FDA probe of Pfizer’s anti-smoking drug continues
The Boston Globe
June 5, 2009
Federal regulators are still investigating the safety of Pfizer’s anti-smoking drug Chantix, a probe that began last year after thousands of patients reported blackouts and other problems.
Chantix was among the 20 medications under investigation for potential safety issues, according to an updated list from the Food and Drug Administration released Thursday.
The FDA is investigating reports of injury, visual impairment and other problems connected with Chantix, which is designed to help smokers quit.
Pfizer said it’s continuing to track side effects with the medication. “As with all our medicines, we work with the FDA to ensure our labeling reflects the latest safety information,” Sally Beatty, a spokeswoman for the New York-based company, said in a statement.
Regulators first began investigating Chantix in 2007 after receiving several reports of psychiatric problems, including suicidal thoughts. That prompted Pfizer to update the drug’s labeling that patients should be monitored for unusual behavior.
The agency last fall began looking into scores of patient reports about blackouts and injuries while taking Chantix. A nonprofit group highlighted 1,001 reports to the FDA of serious injuries linked to the drug over a three-month period, more than for the 10 best-selling brand name drugs combined. Pfizer said at the time that the high number of reports might be linked to greater publicity about the side effects.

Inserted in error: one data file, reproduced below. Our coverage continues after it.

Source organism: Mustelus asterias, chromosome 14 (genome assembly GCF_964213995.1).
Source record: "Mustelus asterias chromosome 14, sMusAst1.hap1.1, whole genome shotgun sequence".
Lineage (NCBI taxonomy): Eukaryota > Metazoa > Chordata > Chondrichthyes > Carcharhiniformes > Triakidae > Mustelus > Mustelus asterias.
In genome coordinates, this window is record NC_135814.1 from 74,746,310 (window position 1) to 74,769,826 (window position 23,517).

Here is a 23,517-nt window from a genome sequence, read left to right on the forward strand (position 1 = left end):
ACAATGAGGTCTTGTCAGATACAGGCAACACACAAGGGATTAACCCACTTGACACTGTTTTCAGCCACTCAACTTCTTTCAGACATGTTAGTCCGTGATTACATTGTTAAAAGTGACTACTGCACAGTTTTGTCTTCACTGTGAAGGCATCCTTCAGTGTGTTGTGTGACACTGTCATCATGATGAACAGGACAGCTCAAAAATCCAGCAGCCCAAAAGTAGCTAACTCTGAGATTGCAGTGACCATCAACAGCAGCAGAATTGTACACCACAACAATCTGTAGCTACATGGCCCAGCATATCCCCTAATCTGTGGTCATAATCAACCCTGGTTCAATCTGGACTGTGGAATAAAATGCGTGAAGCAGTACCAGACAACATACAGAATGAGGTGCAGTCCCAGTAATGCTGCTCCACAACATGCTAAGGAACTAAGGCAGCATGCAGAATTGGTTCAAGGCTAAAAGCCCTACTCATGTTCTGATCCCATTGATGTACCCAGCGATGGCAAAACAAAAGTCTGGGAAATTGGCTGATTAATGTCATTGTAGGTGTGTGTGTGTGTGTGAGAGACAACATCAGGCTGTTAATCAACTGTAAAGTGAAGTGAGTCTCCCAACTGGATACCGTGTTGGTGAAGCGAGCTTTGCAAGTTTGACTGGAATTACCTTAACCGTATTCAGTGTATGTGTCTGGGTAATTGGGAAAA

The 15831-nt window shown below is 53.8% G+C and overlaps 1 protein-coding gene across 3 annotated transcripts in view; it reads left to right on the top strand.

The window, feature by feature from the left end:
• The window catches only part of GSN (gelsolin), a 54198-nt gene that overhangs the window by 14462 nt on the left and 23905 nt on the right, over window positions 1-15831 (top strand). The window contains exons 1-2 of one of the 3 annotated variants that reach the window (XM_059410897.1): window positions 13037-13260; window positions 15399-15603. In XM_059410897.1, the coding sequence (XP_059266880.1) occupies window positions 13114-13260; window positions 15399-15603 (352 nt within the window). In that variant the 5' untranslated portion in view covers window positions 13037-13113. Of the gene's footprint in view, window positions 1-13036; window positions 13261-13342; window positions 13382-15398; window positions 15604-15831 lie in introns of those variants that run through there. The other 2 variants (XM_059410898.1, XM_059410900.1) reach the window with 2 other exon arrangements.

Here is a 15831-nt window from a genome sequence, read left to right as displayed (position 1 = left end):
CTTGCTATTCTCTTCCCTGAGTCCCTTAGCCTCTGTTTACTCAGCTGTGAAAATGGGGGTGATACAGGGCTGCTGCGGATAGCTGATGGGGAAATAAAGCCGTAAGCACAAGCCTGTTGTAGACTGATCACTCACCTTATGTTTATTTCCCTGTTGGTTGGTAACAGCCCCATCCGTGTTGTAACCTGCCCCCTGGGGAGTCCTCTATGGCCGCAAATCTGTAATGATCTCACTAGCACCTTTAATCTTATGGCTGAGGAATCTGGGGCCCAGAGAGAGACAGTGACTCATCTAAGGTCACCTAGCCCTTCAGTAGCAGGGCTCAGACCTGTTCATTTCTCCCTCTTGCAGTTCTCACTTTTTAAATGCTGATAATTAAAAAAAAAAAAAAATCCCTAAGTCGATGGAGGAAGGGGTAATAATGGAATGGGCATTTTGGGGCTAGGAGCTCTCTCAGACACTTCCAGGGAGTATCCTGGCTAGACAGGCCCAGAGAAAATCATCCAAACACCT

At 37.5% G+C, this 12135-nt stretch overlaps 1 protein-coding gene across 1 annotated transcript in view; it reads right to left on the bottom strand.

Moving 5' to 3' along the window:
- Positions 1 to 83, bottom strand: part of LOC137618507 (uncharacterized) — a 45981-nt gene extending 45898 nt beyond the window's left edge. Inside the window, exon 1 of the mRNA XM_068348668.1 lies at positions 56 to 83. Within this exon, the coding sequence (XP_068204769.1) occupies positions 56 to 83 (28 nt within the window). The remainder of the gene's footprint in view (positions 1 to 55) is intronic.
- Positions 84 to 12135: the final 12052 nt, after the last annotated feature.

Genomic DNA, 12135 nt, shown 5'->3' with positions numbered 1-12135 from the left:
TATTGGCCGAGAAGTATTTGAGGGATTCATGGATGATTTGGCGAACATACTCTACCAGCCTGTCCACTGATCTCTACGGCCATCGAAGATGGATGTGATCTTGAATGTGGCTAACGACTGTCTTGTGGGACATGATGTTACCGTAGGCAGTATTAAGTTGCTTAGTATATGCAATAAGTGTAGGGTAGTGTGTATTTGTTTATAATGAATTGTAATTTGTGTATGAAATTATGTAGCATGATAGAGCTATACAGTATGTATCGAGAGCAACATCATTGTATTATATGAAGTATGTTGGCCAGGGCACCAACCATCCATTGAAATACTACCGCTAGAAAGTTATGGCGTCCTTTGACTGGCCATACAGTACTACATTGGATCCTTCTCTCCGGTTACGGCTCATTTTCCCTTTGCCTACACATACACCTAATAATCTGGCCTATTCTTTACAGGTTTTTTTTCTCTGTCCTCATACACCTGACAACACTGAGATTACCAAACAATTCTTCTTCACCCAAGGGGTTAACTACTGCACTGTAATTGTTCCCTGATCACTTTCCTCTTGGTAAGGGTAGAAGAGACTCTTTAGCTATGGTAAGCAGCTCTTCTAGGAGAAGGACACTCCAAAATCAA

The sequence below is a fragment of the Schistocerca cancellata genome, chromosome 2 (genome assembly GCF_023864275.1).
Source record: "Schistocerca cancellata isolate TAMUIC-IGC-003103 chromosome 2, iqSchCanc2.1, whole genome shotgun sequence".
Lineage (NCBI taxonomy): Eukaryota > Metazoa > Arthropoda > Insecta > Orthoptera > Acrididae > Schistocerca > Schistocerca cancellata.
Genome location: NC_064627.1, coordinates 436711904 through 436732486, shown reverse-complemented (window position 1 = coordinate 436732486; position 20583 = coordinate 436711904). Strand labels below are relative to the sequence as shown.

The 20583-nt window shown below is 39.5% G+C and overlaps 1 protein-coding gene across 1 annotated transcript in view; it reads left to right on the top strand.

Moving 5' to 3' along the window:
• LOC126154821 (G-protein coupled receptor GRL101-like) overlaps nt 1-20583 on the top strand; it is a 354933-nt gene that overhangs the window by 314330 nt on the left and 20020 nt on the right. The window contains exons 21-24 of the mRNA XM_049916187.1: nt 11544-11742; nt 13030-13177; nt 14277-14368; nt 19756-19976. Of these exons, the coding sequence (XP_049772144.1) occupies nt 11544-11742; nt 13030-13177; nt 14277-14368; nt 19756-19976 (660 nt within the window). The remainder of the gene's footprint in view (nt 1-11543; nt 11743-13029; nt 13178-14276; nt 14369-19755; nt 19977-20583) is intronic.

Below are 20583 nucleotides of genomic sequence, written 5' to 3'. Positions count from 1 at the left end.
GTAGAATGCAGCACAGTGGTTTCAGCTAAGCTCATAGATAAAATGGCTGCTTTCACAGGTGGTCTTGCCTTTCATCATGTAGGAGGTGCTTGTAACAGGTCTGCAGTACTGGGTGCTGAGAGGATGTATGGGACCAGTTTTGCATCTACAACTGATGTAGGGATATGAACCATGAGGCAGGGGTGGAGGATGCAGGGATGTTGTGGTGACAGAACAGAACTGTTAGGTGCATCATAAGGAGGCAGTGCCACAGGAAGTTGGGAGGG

The Federal Aviation Administration later banned use of Chantix by pilots and air traffic controllers.
Current warnings on the drug say patients may be too impaired to drive or operate heavy machinery, but such language is standard for many medications.
The FDA began publishing quarterly lists of drugs under investigation last year to give consumers and doctors early notice about emerging safety issues. Drugs on the list have a “potential safety issue,” but have not necessarily been directly linked to a problem.
Other popular drugs under FDA investigation include the sleeping disorder drugs Provigil and Nuvigil, from Cephalon. The agency is monitoring reports of skin reactions with the drugs.
A representative from Frazer, Pa.-based Cephalon did not immediately return a call for comment Thursday afternoon.
First approved in May 2006, Chantix quickly became one of the fastest growing products on Pfizer’s balance sheet, though sales fell 4 percent last year to $846 million.
The twice-daily pill acts on nicotine receptors in the brain to block the pleasurable effects of nicotine and help patients quit smoking.